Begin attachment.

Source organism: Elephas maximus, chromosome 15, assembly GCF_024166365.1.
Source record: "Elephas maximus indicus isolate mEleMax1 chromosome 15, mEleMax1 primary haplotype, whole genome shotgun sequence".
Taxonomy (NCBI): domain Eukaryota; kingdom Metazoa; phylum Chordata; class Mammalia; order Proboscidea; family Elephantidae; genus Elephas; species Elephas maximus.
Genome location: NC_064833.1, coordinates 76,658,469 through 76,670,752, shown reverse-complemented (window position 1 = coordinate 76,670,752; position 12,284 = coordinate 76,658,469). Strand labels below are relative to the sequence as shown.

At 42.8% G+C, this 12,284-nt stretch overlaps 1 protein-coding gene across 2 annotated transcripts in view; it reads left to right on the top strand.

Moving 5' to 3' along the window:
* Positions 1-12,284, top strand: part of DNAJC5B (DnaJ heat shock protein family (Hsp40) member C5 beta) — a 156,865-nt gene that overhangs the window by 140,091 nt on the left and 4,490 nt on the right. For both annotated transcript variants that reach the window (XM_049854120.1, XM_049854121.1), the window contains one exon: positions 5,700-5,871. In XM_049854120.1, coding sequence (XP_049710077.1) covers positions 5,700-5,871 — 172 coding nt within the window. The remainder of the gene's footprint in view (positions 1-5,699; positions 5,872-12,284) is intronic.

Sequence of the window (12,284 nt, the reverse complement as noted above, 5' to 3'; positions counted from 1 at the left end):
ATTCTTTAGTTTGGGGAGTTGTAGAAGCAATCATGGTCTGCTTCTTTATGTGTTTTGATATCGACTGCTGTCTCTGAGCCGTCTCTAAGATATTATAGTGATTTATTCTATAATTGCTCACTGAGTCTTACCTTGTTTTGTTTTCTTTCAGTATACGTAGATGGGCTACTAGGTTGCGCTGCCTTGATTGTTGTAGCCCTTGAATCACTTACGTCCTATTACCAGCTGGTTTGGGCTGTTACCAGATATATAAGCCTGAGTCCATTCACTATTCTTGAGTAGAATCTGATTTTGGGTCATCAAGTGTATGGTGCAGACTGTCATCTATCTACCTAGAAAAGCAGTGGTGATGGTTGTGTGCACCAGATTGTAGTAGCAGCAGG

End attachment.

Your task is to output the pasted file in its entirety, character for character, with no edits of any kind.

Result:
Source organism: Elephas maximus, chromosome 15, assembly GCF_024166365.1.
Source record: "Elephas maximus indicus isolate mEleMax1 chromosome 15, mEleMax1 primary haplotype, whole genome shotgun sequence".
Taxonomy (NCBI): domain Eukaryota; kingdom Metazoa; phylum Chordata; class Mammalia; order Proboscidea; family Elephantidae; genus Elephas; species Elephas maximus.
Genome location: NC_064833.1, coordinates 76,658,469 through 76,670,752, shown reverse-complemented (window position 1 = coordinate 76,670,752; position 12,284 = coordinate 76,658,469). Strand labels below are relative to the sequence as shown.

At 42.8% G+C, this 12,284-nt stretch overlaps 1 protein-coding gene across 2 annotated transcripts in view; it reads left to right on the top strand.

Moving 5' to 3' along the window:
* Positions 1-12,284, top strand: part of DNAJC5B (DnaJ heat shock protein family (Hsp40) member C5 beta) — a 156,865-nt gene that overhangs the window by 140,091 nt on the left and 4,490 nt on the right. For both annotated transcript variants that reach the window (XM_049854120.1, XM_049854121.1), the window contains one exon: positions 5,700-5,871. In XM_049854120.1, coding sequence (XP_049710077.1) covers positions 5,700-5,871 — 172 coding nt within the window. The remainder of the gene's footprint in view (positions 1-5,699; positions 5,872-12,284) is intronic.

Sequence of the window (12,284 nt, the reverse complement as noted above, 5' to 3'; positions counted from 1 at the left end):
ATTCTTTAGTTTGGGGAGTTGTAGAAGCAATCATGGTCTGCTTCTTTATGTGTTTTGATATCGACTGCTGTCTCTGAGCCGTCTCTAAGATATTATAGTGATTTATTCTATAATTGCTCACTGAGTCTTACCTTGTTTTGTTTTCTTTCAGTATACGTAGATGGGCTACTAGGTTGCGCTGCCTTGATTGTTGTAGCCCTTGAATCACTTACGTCCTATTACCAGCTGGTTTGGGCTGTTACCAGATATATAAGCCTGAGTCCATTCACTATTCTTGAGTAGAATCTGATTTTGGGTCATCAAGTGTATGGTGCAGACTGTCATCTATCTACCTAGAAAAGCAGTGGTGATGGTTGTGTGCACCAGATTGTAGTAGCAGCAGG